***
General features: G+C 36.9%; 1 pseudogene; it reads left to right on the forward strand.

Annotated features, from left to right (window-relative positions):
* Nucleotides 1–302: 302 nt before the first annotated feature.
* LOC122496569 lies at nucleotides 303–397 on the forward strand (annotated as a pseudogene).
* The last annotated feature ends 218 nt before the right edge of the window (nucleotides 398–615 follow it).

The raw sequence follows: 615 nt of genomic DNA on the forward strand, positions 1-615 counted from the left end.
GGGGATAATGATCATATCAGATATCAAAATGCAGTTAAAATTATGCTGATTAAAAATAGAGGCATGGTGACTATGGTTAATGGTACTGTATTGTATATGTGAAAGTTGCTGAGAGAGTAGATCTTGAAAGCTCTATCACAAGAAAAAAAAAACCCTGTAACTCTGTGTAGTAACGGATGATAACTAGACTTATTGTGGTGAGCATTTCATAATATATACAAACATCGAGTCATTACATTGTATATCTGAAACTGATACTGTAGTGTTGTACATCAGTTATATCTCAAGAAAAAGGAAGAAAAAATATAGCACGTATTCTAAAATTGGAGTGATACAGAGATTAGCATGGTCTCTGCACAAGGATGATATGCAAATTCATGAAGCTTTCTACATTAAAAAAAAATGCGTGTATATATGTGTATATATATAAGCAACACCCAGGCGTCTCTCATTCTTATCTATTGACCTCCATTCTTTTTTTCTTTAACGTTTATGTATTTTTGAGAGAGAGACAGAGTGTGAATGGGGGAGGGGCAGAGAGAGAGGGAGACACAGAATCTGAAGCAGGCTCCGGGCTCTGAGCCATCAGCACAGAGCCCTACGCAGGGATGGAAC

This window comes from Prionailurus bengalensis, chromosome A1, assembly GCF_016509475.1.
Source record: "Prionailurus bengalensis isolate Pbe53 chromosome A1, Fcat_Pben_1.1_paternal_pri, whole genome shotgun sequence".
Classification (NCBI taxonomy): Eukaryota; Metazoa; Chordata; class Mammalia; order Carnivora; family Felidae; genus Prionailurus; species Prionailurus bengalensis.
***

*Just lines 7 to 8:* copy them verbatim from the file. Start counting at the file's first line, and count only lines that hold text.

GGGGATAATGATCATATCAGATATCAAAATGCAGTTAAAATTATGCTGATTAAAAATAGAGGCATGGTGACTATGGTTAATGGTACTGTATTGTATATGTGAAAGTTGCTGAGAGAGTAGATCTTGAAAGCTCTATCACAAGAAAAAAAAAACCCTGTAACTCTGTGTAGTAACGGATGATAACTAGACTTATTGTGGTGAGCATTTCATAATATATACAAACATCGAGTCATTACATTGTATATCTGAAACTGATACTGTAGTGTTGTACATCAGTTATATCTCAAGAAAAAGGAAGAAAAAATATAGCACGTATTCTAAAATTGGAGTGATACAGAGATTAGCATGGTCTCTGCACAAGGATGATATGCAAATTCATGAAGCTTTCTACATTAAAAAAAAATGCGTGTATATATGTGTATATATATAAGCAACACCCAGGCGTCTCTCATTCTTATCTATTGACCTCCATTCTTTTTTTCTTTAACGTTTATGTATTTTTGAGAGAGAGACAGAGTGTGAATGGGGGAGGGGCAGAGAGAGAGGGAGACACAGAATCTGAAGCAGGCTCCGGGCTCTGAGCCATCAGCACAGAGCCCTACGCAGGGATGGAAC

This window comes from Prionailurus bengalensis, chromosome A1, assembly GCF_016509475.1.